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Floyd Taylor

The more things I can show students how to do, the more they can take with them to become better employees when they leave. It’s very important to me that we turn out good graduates.

Mechanical Engineering - Staff

By Kel Hahn

 

One way to describe Floyd Taylor is “the scary old machinist in the RGAN basement.”

But those are his self-deprecating words, not mine. And he says them with an ironical laugh.

Another way to describe Floyd is “outstanding staff member.”

That’s the perspective of appreciative students who made Floyd a finalist for the 2018 UK Staff Senate Outstanding Staff Award. According to Alexandre Martin, associate professor in the Department of Mechanical Engineering, that take is much closer to the truth.

"Floyd has been instrumental to the success of the students, as well to the research of the department. His willingness to teach the techniques, instead of merely performing them, makes his contribution even greater."

As senior machinist for the College of Engineering, Floyd works with undergraduate and graduate students, faculty and staff on senior design projects, research endeavors and more. With three decades of designing and building industrial equipment under his belt—including 23 years at Clark Machine Tool & Die in nearby Nicholasville, Kentucky—Floyd has more than enough experience to impart to students.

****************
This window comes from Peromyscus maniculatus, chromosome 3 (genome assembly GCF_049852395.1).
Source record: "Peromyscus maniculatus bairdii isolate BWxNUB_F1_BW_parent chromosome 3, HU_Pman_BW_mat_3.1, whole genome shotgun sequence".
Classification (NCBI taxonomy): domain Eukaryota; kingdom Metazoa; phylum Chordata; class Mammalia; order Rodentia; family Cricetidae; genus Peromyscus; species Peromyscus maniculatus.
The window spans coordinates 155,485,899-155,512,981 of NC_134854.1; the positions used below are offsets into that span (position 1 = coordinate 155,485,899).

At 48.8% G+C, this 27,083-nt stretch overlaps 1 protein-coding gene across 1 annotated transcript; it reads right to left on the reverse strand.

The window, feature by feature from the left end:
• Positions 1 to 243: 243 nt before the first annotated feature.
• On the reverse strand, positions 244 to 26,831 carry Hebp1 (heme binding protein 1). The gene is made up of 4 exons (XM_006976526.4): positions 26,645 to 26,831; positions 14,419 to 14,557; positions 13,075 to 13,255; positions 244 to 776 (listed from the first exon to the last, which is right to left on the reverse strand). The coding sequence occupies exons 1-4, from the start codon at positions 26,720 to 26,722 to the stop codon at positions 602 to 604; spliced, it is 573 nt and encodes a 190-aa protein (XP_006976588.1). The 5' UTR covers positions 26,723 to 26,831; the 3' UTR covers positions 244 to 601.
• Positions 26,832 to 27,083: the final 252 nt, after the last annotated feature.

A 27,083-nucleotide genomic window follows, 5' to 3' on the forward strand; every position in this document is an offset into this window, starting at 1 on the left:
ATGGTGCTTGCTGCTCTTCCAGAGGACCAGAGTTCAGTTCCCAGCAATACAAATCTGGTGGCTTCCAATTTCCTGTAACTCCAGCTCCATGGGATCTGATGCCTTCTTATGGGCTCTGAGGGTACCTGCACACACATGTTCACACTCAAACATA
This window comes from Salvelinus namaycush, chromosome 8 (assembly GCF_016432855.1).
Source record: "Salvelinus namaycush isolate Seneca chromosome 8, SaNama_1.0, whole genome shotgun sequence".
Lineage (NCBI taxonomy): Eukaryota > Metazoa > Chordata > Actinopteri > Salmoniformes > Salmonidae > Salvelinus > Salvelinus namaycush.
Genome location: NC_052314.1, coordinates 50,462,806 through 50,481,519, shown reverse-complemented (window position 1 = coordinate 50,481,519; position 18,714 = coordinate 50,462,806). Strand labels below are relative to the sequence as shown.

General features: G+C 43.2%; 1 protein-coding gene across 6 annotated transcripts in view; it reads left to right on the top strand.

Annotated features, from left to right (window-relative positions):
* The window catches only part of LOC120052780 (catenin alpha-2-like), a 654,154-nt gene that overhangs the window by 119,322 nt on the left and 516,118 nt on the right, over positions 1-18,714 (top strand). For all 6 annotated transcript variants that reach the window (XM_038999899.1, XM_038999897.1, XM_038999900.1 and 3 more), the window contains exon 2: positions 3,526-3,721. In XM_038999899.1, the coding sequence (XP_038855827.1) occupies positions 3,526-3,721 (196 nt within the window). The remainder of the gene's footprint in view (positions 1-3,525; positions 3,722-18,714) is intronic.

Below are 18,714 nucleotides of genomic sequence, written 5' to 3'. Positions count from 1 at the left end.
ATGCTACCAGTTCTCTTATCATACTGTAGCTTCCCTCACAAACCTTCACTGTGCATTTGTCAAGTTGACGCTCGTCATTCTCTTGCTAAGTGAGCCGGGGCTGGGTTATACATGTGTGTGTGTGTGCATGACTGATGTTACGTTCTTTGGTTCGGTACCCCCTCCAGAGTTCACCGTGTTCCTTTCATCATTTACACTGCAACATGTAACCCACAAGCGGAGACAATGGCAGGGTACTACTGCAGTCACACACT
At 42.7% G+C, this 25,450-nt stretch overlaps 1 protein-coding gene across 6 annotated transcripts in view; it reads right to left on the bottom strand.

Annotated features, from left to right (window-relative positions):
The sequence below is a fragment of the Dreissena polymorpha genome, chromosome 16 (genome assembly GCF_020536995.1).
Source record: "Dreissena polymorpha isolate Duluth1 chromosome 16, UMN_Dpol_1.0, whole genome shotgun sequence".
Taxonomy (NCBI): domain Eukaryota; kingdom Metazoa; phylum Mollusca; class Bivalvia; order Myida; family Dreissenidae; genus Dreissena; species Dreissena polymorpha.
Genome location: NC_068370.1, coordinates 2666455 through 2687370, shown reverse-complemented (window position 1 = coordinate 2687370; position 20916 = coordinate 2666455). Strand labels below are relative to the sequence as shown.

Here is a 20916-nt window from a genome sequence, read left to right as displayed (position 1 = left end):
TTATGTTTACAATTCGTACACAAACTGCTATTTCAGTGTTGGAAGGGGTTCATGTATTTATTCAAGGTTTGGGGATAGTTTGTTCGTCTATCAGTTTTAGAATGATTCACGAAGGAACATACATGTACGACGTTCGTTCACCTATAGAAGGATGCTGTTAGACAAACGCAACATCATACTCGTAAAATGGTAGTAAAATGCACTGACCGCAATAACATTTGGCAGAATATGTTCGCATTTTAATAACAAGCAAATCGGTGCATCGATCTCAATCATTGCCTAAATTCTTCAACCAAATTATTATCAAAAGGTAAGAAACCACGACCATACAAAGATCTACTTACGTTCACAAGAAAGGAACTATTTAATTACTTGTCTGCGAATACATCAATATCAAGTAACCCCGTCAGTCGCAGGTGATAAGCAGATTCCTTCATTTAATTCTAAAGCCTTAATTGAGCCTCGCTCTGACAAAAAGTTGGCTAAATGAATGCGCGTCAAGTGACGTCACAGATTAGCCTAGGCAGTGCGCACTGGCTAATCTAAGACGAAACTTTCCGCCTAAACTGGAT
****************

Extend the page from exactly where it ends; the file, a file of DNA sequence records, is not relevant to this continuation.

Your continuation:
“I like working with students because they’re like sponges. They’re eager for information that will help them get on their way,” says Floyd.

Often, however, the best wisdom Floyd can proffer to students comes with an unexpected price.

“Ninety-percent of the time, they bring me a design and I have to change it,” he explains. “Students always expect that their drawing is going to be right the first time, so they get upset and hung up on what they did wrong. I always tell them that I've been designing and building machines for over 30 years, and to this day I've never gotten it completely right the first time.”

A significant component of Floyd’s hands-on education involves expanding students’ ways of thinking.

“Because students work with formulas and equations, they usually think there’s only one way to do something. I try to show them that there might be many ways to design something, depending on the machines you have and what the customer wants,” he says.

Given the college-wide scope of Floyd’s work, his goal is to build “a huge machine shop where faculty, staff and students can use their knowledge and intelligence to freely build.” Since Floyd’s arrival, the college now operates a computer numerical control (CNC) mill, CNC lathe and a large-scale 3D printer, among other key pieces. Lately he’s been pushing for a CNC water jet. 

“The more things I can show students how to do, the more they can take with them to become better employees when they leave. It’s very important to me that we turn out good graduates.”

Mike Renfro, chair of the Department of Mechanical Engineering, observes, “Floyd’s work with the students gives them practical insight into actually making their designs that complements the theoretical material they learn in class.  His considerable machining experience adds a lot of value to their education."

Now, does that sound like someone scary to you?